A vegetable garden is the pinnacle of any backyard and as well as being the beautiful centerpiece, they come with a lot of other benefits.
A carefully curated veggie patch will give you access to the farm-to-table experience with fresh, tasty produce, and fill your spare time with something satisfying and enjoyable to work on.
Although a popular asset, planning a vegetable garden requires some work, and it’s more than just making sure it looks good.
There’s a lot of moving parts to consider with a veggie patch no matter how big or small it is, but the rewards will be more than worth it.
What should be considered with vegetable garden design?
You’ll need to look at the planned space to see how the sun and shade hit it, think about drainage, irrigation, and whether you’ll plant a vertical garden or just a standalone bed.
The next big challenge is choosing the vegetables you’ll grow and determining which are compatible to plant together and which aren’t.
All of this forward planning will pay off in the long run, so getting the design of the garden just right should be your first goal.
If you’re an amateur in the veggie patch but want to get it right, we’ve covered all of the elements of vegetable garden design to ensure you do it properly without having to do it all again.
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Does the Design of a Vegetable Garden Matter?
Gardening is a versatile hobby that can be done just about anywhere.
No matter what you’re planting, the weather conditions, and whether you’re doing it indoors or out, you’ll be able to find a plant that can make it all possible.
When it comes to vegetables, things can be a little harder, and it’s not so easy to just throw some seeds in a container and hope for the best.
Regardless of the size of the vegetable garden you’re planting, you’ll want to have at least a basic design in mind so you can guarantee the best drainage, sun aspect, shade, water, and compatibility with other plants.
Although it seems like there’s a lot to consider, it’s not that hard to do, provided you break down each of these parts into separate areas.
You might only need to spend a few minutes designing a vegetable garden or it can take weeks, and this will all depend on how grand you want it to be and what you plan on growing within your veggie patch.
Companion planting is the process of planting certain things together that will be beneficial to the other.
This planning is usually done when growing things like vegetables and herbs as they tend to have more of an impact on each other, so it’s important to do your research and layout a garden plan.
There are many reasons to plan out your veggie patch with compatibility in mind, as these plants can affect each other significantly when not done right, and will achieve better growth when they are.
A plant must be considered for its root growth, height and width, shape, flowers, and pest attraction, and then planted alongside others that will prove beneficial in these areas.
Vegetables That Go Well Together
If you want a peaceful vegetable garden and to promote growth with the right pairing, keep these vegetables together for the best results.
- Artichoke: cucumber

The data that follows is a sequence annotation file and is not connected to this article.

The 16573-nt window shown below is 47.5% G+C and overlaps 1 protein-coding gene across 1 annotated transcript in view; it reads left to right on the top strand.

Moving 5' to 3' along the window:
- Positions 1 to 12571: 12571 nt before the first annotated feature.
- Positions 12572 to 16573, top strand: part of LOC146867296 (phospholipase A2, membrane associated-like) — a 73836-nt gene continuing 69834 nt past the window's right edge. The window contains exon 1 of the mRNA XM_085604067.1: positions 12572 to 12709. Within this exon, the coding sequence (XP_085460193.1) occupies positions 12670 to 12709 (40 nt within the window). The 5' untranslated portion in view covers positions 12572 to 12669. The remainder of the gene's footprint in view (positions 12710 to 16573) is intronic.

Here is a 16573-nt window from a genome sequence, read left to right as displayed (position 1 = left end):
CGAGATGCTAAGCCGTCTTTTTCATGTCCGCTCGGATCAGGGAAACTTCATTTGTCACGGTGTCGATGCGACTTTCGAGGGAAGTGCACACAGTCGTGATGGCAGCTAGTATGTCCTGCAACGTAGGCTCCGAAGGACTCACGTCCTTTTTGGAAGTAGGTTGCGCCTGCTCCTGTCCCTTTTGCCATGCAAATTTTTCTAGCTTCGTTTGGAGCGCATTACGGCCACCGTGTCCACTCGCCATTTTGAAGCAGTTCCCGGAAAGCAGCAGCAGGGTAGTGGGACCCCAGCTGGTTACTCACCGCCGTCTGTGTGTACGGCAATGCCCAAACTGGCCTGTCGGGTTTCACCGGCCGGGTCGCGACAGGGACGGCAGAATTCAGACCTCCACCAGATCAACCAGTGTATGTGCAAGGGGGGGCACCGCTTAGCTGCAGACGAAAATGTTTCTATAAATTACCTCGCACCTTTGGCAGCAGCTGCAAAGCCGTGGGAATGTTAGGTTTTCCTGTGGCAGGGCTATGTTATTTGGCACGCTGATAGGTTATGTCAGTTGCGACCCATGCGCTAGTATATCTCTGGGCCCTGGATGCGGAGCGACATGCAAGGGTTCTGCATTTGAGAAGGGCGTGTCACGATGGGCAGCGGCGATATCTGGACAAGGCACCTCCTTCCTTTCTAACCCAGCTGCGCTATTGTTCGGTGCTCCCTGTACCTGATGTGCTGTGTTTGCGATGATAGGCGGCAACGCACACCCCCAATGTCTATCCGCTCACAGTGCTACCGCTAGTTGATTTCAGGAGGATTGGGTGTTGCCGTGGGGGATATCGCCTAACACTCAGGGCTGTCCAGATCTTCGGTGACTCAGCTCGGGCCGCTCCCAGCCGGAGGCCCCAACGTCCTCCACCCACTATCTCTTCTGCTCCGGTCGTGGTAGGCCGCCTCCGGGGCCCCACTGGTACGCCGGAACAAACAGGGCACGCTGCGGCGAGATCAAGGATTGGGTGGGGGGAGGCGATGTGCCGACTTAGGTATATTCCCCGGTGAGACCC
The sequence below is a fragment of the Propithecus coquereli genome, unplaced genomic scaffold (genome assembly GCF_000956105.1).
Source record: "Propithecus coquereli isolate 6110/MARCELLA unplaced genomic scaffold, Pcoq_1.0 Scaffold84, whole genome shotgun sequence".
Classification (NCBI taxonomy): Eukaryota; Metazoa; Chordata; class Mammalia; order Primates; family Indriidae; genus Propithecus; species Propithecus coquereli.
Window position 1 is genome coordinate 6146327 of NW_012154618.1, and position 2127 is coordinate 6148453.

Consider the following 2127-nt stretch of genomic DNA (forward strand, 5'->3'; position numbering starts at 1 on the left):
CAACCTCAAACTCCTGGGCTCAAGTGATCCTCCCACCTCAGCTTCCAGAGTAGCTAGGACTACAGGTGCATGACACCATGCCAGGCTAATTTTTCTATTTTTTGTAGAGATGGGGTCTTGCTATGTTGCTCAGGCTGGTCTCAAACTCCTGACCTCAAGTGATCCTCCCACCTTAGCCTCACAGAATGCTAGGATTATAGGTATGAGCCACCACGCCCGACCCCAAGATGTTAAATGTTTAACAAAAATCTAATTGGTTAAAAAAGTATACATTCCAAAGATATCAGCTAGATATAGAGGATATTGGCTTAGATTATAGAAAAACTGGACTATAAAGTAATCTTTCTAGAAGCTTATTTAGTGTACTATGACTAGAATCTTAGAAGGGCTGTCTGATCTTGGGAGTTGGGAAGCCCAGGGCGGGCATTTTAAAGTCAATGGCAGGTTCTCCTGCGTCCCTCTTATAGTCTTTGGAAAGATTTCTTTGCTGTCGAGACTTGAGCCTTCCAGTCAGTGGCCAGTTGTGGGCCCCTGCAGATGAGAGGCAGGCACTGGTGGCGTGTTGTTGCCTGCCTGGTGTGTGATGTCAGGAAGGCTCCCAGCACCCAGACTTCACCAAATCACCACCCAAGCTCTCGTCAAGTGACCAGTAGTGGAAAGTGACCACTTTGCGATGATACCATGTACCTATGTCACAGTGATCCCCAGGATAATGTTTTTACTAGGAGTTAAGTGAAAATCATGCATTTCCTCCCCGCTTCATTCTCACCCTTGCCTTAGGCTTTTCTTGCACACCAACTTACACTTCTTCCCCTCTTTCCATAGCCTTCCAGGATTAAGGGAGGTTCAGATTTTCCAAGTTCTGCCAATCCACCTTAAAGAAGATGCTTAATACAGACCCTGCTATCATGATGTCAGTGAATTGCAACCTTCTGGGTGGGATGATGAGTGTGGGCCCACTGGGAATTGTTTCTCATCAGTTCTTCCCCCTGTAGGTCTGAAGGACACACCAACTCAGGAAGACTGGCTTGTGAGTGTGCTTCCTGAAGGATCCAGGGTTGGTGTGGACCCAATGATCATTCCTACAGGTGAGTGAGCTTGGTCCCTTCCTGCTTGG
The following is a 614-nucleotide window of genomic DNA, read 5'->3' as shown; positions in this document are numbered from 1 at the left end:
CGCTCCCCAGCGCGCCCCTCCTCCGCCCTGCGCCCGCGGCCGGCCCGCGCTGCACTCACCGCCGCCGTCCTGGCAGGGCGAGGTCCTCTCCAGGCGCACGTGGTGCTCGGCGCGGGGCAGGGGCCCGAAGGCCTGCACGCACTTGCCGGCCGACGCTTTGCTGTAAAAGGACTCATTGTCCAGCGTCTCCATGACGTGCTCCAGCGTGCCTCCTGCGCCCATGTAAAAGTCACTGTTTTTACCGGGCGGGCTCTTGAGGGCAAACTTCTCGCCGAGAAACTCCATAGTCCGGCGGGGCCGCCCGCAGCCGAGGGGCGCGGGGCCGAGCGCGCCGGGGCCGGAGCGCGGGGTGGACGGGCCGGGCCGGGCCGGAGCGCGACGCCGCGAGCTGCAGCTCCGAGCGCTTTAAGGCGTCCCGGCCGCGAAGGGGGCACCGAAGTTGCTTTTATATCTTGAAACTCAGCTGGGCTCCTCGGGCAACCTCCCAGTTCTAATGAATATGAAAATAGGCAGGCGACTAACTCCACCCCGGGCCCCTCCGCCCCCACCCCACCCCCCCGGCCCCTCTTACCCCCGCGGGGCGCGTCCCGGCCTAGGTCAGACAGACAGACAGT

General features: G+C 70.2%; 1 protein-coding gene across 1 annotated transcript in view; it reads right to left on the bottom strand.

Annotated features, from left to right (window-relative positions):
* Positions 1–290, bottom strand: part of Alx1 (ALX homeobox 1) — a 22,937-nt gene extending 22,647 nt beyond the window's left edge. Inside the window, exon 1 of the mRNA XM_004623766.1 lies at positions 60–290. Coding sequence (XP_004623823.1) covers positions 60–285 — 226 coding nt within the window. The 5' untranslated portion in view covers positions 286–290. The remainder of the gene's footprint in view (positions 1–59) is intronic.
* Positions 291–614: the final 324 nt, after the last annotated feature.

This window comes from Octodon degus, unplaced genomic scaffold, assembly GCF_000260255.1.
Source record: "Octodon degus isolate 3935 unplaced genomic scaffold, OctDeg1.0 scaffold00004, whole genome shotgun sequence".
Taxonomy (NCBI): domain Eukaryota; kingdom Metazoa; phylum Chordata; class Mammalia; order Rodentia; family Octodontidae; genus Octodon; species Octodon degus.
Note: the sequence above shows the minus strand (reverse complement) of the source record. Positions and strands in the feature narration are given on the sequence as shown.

- Corn: beans, cucumber, peas, pumpkin, parsnip
- Pumpkin: corn, marjoram
- Spinach: strawberries, beetroot, onion
- Swede: onion, turnip
Vegetables That Need to Stay Separate
The easiest way to plan a veggie patch is by looking at the families of vegetables and keeping the opposing ones apart.
Here are some plants that don’t appreciate the company of the other.
- Peas: onion, garlic, potatoes, shallots
- Leek: beans and peas
- Radish: hyssop
- Parsnip: carrot, celery, caraway
- Carrots: dill
Vegetables That Can Go Anywhere
These vegetables are low maintenance in terms of their neighbors.
If you’re looking for filler plants or don’t want to spend too much time planning what should go where they’re easy choices.
Sun Exposure and Shade in the Garden
All vegetables require something different from the sun, and others need more shade to thrive.
It’s up to you to determine how much natural sunlight your vegetable garden will get, the areas where it will receive more shade, and how many hours a day you can expect both to have.
With a rough idea of what your garden has to offer, you can then choose plants that best suit these conditions.
For a sunny area that gets at least six hours of direct sun a day, you’ll want to plant anything that has fruits that you can eat, including cucumbers and tomatoes.
If there’s more shade, place the plants where leaves and roots are eaten there, as they’ll do better in these conditions.
The Right Drainage for Vegetables
Just like a plant in a pot, the vegetables in their garden bed will require some sort of drainage to protect them from rotting, waterlogging, and developing other conditions.
Although most plants have different needs for how much drainage and what type is required, you can follow a few general rules to get it right for your vegetables.
The height of the garden bed is the first thing to look at, so if it comes up to underneath your knee, you might not need any additional draining.
This is because many vegetables have a shorter root system so will only need a foot of soil for adequate space. Some varieties have longer roots that span a few feet down, so if you have these, you’ll want to make a higher bed.
To determine how much drainage there should be underneath the soil, you can opt for around 50% of it.